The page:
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Thu March 20, 2014
Vermont Judiciary Committee Hears Legal Ramifications Of GMO Labeling Bill
The Vermont Senate Judiciary Committee heard testimony this week on the likelihood of legal challenges to a proposed law requiring labels on genetically modified foods.
A GMO labeling bill was first introduced in the Vermont legislature in 2012. The current bill, introduced last year, passed in the House and is being reviewed by the Senate Judiciary committee. The bill’s text notes that federal labeling laws do not require labeling on genetically modified foods. It cites data that an estimated 80 percent of processed foods sold in the U. S. are partially produced from genetic engineering. And it argues that “Genetically engineered foods pose potential risks...and....for multiple...reasons...food produced from genetic engineering should be labeled...”. Vermont Public Interest Research Group Consumer Protection Advocate Falco Schilling. “States have the right to protect the health and safety of their citizens. That’s exactly what we’re trying to do in this bill. A number of Vermonters are concerned about the possible health and safety effects of these foods. We’re aren’t saying that they are horrible and dangerous for you. We aren’t saying they’re 100 percent safe. We’re saying that the jury’s still out and because of that labeling them is a reasonably prudent thing to do.”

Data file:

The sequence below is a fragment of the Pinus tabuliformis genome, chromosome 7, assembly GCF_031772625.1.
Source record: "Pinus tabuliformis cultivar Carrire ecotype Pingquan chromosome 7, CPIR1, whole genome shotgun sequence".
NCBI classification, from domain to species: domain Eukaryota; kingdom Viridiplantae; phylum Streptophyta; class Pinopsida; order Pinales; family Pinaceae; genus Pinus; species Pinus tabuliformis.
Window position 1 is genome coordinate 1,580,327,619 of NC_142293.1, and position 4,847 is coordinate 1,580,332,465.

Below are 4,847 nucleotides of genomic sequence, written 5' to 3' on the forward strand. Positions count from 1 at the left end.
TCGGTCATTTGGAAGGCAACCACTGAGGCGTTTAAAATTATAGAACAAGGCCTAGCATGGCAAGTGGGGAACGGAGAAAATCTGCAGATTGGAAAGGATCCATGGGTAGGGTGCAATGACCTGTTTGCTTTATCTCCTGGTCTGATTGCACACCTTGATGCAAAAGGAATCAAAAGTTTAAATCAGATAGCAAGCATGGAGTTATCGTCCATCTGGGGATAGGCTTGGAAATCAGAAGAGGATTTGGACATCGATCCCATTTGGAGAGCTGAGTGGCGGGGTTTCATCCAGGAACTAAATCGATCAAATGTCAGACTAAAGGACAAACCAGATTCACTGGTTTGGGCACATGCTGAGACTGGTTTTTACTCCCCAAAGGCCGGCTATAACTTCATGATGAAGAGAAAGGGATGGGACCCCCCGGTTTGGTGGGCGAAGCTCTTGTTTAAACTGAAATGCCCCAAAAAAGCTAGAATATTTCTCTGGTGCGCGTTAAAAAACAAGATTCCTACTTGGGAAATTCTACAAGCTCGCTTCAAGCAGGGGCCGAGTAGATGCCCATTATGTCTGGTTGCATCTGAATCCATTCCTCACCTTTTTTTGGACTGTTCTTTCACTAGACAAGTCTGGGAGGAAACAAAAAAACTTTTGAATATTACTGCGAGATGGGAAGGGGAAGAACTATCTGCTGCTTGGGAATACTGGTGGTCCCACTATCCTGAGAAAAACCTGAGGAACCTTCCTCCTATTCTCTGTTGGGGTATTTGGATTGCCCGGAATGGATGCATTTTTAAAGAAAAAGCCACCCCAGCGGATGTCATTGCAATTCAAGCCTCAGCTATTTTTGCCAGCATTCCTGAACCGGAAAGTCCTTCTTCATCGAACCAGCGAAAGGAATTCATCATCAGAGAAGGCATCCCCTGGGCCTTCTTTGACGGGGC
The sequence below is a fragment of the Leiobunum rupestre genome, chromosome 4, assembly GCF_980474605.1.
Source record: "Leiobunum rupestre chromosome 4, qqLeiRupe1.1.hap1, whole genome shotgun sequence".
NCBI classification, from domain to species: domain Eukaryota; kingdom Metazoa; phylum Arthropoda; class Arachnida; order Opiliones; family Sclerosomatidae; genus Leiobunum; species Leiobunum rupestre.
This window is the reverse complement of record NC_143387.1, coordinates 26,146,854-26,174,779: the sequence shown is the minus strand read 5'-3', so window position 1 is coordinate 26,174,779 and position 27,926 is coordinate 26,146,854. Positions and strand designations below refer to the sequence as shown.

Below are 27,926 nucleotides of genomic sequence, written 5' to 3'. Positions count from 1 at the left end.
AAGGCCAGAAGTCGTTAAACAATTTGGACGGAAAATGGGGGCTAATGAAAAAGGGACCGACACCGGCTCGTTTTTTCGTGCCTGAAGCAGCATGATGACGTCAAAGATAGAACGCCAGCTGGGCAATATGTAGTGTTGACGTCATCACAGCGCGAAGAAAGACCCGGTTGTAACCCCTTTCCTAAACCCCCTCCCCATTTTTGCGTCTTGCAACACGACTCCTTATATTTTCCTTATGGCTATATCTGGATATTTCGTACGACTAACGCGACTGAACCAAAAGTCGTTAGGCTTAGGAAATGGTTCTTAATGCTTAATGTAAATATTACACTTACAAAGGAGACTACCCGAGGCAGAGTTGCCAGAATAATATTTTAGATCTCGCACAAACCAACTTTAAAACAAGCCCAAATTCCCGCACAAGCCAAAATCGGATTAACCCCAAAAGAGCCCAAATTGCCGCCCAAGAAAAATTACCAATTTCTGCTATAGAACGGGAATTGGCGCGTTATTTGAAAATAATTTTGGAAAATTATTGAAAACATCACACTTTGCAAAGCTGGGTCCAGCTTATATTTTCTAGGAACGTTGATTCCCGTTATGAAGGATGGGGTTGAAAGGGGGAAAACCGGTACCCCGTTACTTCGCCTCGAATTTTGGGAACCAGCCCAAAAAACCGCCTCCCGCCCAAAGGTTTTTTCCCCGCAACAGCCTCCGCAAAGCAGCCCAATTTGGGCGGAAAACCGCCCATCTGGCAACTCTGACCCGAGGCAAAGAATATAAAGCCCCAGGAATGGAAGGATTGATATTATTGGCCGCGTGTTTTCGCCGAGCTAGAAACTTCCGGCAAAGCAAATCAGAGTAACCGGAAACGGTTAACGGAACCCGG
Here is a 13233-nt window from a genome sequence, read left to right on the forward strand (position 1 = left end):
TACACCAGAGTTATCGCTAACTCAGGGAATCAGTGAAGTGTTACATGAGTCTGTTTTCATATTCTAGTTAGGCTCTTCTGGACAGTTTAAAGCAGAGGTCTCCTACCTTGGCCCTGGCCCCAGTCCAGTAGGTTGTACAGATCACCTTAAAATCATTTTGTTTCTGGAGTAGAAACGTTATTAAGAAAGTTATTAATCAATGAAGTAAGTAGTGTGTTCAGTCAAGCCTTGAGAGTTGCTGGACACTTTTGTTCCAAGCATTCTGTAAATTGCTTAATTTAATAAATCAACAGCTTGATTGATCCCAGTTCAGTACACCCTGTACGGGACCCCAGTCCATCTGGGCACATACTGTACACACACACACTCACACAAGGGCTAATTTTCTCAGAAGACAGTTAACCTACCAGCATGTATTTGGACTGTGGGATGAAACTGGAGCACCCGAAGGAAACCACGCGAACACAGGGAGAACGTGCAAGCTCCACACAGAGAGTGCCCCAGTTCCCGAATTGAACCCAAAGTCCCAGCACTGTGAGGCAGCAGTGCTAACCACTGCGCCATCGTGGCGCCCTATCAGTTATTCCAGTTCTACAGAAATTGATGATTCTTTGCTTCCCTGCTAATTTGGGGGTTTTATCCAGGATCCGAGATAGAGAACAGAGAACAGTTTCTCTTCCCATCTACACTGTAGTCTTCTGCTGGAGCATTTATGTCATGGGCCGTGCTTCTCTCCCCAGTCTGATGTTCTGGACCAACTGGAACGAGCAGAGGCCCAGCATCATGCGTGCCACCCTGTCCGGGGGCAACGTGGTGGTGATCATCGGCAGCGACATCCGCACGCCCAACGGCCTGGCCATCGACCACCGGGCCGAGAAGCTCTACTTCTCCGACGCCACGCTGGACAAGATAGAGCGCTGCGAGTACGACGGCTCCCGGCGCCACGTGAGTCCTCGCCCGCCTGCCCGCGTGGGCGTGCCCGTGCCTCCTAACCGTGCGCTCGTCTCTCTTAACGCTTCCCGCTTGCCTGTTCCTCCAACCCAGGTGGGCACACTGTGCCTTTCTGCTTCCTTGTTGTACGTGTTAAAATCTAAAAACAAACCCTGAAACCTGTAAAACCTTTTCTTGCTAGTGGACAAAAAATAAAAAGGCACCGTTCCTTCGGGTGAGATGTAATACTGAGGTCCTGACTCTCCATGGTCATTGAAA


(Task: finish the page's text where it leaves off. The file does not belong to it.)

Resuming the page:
Judiciary Committee Chair Richard Sears wants a legal defense fund provision included in the bill because he expects a legal challenge if the proposal becomes law.
Vermont Law School Environmental and Natural Resources Law Clinic Associate Director Laura Murphy is working with VPIRG. She believes the bill is strong enough to withstand any legal challenge including an attack on its disclosure requirements. “The committees have heard a lot about the potential health risks of genetically engineered foods. They’ve heard about consumers being confused about whether their foods are genetically engineered and making the wrong assumptions about that. So, protecting human heath and safety and preventing consumer confusion, those are the types of things that courts will say yes a state can require disclosure.”
Rural Vermont Director Andrea Stander says the proposed labels do not pass judgement on the use of GMOs, but merely provide the consumer with information. “Two states have passed GMO labeling laws, Connecticut and Maine. They have not been sued yet. Those two states have encumbered their GMO labeling laws with what’s come to be called trigger clauses. Their laws don’t go into effect until other states take action. What we’re trying to do here in Vermont is pass a law that gives consumers and food producers a date-certain when labeling will be required.”
Arent Fox partner Stanley Abramson testified before the Senate Judiciary Committee on behalf of their client, the Biotechnology Industry Organization. He says the FDA has found labeling laws like Vermont is proposing to be misleading. “When you put something like that on the food label, it suggests that that food is different in some way. And in fact very often gives the impression that it’s not as good than other foods that are on the market. In terms of the consumer wanting a choice, there are lots of non-GMO labels on food. So the consumer choices are available without the government requiring something to be on the label.”
Abramson notes that about 17 million farmers grew biotech crops on over 400 million acres worldwide last year.
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